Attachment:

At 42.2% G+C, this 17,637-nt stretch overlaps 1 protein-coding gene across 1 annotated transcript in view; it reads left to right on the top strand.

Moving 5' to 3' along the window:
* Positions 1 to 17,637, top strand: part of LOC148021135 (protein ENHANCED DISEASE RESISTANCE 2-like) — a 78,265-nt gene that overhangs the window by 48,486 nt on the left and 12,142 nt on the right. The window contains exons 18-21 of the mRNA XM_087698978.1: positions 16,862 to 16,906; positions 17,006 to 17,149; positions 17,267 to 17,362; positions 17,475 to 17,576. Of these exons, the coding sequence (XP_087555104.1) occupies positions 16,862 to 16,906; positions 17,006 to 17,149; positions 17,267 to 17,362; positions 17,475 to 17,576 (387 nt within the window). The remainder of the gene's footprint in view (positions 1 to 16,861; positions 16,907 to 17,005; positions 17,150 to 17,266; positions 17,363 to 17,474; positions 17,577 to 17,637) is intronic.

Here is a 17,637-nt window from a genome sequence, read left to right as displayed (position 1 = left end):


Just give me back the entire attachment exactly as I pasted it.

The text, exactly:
At 42.2% G+C, this 17,637-nt stretch overlaps 1 protein-coding gene across 1 annotated transcript in view; it reads left to right on the top strand.

Moving 5' to 3' along the window:
* Positions 1 to 17,637, top strand: part of LOC148021135 (protein ENHANCED DISEASE RESISTANCE 2-like) — a 78,265-nt gene that overhangs the window by 48,486 nt on the left and 12,142 nt on the right. The window contains exons 18-21 of the mRNA XM_087698978.1: positions 16,862 to 16,906; positions 17,006 to 17,149; positions 17,267 to 17,362; positions 17,475 to 17,576. Of these exons, the coding sequence (XP_087555104.1) occupies positions 16,862 to 16,906; positions 17,006 to 17,149; positions 17,267 to 17,362; positions 17,475 to 17,576 (387 nt within the window). The remainder of the gene's footprint in view (positions 1 to 16,861; positions 16,907 to 17,005; positions 17,150 to 17,266; positions 17,363 to 17,474; positions 17,577 to 17,637) is intronic.

Here is a 17,637-nt window from a genome sequence, read left to right as displayed (position 1 = left end):